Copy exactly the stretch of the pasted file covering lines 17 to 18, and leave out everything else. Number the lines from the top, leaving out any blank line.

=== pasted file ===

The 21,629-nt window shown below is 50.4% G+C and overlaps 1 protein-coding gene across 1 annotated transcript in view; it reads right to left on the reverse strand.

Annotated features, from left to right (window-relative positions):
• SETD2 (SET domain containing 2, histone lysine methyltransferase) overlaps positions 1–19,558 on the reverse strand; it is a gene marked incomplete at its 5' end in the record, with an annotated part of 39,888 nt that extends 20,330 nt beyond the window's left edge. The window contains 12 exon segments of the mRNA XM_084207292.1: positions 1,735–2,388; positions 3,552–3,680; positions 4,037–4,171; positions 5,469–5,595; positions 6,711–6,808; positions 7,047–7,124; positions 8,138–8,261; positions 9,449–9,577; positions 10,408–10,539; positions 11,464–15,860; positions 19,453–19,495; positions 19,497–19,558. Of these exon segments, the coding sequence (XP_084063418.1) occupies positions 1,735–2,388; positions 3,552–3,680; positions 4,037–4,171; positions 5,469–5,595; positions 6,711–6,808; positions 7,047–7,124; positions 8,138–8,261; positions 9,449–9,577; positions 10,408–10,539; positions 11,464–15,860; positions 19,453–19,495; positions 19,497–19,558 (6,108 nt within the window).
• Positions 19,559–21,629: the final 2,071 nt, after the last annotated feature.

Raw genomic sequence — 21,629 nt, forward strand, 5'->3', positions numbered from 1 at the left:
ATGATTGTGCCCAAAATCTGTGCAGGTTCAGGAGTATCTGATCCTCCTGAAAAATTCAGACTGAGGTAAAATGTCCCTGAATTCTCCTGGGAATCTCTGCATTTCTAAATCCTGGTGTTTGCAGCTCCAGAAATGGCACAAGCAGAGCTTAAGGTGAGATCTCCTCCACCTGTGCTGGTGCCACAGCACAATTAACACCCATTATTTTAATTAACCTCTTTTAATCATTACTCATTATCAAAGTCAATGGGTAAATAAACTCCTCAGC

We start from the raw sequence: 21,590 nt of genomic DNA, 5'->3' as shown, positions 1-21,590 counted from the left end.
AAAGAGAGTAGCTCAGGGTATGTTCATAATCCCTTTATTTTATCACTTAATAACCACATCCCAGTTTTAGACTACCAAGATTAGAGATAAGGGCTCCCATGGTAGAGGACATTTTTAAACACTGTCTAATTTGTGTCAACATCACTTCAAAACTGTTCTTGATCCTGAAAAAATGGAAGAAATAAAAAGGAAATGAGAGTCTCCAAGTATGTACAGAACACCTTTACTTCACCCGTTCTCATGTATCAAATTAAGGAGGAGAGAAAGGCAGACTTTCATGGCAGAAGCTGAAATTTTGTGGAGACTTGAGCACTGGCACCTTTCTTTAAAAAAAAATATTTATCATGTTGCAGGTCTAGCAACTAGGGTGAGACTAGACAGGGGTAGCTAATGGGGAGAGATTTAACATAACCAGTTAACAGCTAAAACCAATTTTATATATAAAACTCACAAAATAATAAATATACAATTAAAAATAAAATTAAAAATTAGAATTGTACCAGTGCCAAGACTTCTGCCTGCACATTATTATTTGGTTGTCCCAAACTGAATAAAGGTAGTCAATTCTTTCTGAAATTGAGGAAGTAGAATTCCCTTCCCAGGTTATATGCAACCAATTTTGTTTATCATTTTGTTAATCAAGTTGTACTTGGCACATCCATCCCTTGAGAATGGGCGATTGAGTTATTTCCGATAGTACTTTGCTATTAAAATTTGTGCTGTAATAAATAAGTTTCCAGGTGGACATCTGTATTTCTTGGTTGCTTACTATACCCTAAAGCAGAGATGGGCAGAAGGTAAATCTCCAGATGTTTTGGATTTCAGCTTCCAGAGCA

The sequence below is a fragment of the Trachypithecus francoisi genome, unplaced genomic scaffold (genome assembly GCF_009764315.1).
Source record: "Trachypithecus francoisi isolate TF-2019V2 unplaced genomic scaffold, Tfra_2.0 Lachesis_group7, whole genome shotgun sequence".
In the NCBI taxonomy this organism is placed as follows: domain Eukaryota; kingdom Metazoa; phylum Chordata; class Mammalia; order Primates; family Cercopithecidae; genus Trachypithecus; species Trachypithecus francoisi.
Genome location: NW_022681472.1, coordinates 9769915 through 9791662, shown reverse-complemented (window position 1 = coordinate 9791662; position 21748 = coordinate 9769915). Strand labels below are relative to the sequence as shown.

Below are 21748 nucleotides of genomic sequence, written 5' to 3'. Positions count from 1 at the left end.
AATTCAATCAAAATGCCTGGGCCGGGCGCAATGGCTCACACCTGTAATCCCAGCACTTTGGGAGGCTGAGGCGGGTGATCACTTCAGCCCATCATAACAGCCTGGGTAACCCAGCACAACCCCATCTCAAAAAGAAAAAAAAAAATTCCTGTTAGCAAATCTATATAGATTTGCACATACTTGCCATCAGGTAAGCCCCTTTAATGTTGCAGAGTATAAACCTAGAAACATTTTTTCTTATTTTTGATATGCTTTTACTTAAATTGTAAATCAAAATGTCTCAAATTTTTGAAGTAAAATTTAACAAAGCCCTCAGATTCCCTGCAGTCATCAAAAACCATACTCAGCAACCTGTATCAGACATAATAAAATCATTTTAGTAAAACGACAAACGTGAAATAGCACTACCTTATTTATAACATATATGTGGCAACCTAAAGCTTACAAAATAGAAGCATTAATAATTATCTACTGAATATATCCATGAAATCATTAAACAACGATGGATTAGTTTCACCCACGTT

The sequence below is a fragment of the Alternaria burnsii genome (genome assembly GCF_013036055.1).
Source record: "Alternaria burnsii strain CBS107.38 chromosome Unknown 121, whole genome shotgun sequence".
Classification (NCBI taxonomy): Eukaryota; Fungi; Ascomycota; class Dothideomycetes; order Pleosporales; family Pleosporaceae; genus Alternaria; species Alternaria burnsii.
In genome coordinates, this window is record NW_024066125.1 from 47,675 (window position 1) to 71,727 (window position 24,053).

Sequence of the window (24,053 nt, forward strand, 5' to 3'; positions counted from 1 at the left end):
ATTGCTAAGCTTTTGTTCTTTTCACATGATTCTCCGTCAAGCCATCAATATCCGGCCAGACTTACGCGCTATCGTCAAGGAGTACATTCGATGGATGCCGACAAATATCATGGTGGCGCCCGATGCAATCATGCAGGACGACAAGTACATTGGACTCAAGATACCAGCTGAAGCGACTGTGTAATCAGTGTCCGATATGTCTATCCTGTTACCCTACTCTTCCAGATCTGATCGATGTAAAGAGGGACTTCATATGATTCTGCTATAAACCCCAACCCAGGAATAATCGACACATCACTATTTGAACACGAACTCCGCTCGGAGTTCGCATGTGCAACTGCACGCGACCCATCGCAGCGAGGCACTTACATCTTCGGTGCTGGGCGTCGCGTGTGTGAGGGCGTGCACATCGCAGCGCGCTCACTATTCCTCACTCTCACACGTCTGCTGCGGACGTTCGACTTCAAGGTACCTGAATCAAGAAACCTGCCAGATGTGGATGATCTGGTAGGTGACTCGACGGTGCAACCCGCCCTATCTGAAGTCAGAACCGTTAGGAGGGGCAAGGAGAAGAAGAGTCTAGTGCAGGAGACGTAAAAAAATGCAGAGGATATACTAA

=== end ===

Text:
Classification (NCBI taxonomy): Eukaryota; Fungi; Ascomycota; class Dothideomycetes; order Pleosporales; family Pleosporaceae; genus Alternaria; species Alternaria burnsii.
In genome coordinates, this window is record NW_024066125.1 from 47,675 (window position 1) to 71,727 (window position 24,053).